Thailand Intends to Enable the Establishment of a Mobile Duopoly

True and DTAC together account for the bulk of subscribers in the Thai mobile market, with True holding a 34% stake and DTAC a 21% share. The market dynamics at play are still obvious and consistent, it is unclear exactly what it was looking for.

Highlights

  • Supporters reportedly threatened NBTC with legal action if it vetoed the move, which calls its independent regulatory authority into question.
  • The second and third national mobile players will apparently be allowed to join, effectively creating a duopoly.
  • Thai consumers were coerced into caving to their demands by some of the wealthiest citizens of the nation.

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The Bangkok Post reports that True and DTAC together account for the bulk of subscribers in the Thai mobile market, with True holding a 34% stake and DTAC a 21% share, respectively. The current market leader, AIS, now holds a 44% share. As might be expected, the regulator NBTC is attaching a tonne of conditions to the change, but they are unlikely to totally assuage those who deplore the decreased competition and customer choice that will arise from it. Concerns over the merger's potential effects surfaced as soon as it was originally suggested almost a year ago.

Additional Details Regarding the Collaboration

Everything started to look like it was settled by April, but by August, NBTC had decided it wanted to take a closer look. We can only assume that it aimed to improve the remedial measures, most of which appear to include price controls. However, given that the market dynamics at play are still obvious and consistent, it is unclear exactly what it was looking for. The second and third national mobile players will apparently be allowed to join, effectively creating a duopoly, according to the Thai telecoms regulator.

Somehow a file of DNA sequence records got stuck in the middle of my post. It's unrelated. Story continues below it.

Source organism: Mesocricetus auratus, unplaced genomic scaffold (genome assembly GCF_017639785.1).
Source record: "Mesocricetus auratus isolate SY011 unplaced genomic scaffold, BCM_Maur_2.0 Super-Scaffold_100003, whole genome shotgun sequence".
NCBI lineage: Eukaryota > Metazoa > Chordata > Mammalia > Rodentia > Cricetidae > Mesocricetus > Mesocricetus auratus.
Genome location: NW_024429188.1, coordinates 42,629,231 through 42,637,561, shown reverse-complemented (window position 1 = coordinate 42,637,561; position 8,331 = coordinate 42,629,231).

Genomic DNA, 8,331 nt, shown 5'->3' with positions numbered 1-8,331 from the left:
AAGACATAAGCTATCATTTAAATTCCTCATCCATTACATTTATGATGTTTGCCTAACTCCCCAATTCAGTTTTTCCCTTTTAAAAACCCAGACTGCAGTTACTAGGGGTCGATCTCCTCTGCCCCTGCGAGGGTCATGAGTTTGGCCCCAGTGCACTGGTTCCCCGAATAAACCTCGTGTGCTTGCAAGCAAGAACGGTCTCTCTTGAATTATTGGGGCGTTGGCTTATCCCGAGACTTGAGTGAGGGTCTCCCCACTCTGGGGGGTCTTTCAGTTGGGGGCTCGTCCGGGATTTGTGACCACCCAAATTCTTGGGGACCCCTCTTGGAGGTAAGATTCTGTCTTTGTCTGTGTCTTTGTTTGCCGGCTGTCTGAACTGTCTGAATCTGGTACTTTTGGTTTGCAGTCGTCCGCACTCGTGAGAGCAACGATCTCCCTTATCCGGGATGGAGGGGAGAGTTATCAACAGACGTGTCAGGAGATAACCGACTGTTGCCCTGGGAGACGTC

The arguments against the change remain, and the choice appears to be as much a surrender as anything else. The plan's prominent supporters reportedly threatened NBTC with legal action if it vetoed the move, which calls its independent regulatory authority into question, according to Nikkei Asia. The Thailand Consumer Council, on the other hand, appears to be planning to lodge a complaint. It appears very possible that this will turn out to be as much a political issue as a commercial or regulatory one. There will undoubtedly be some sort of public backlash if it appears that the authorities in charge of defending the interests of Thai consumers were coerced into caving to their demands by some of the wealthiest citizens of the nation. If the combination raises prices, the situation will only become worse.

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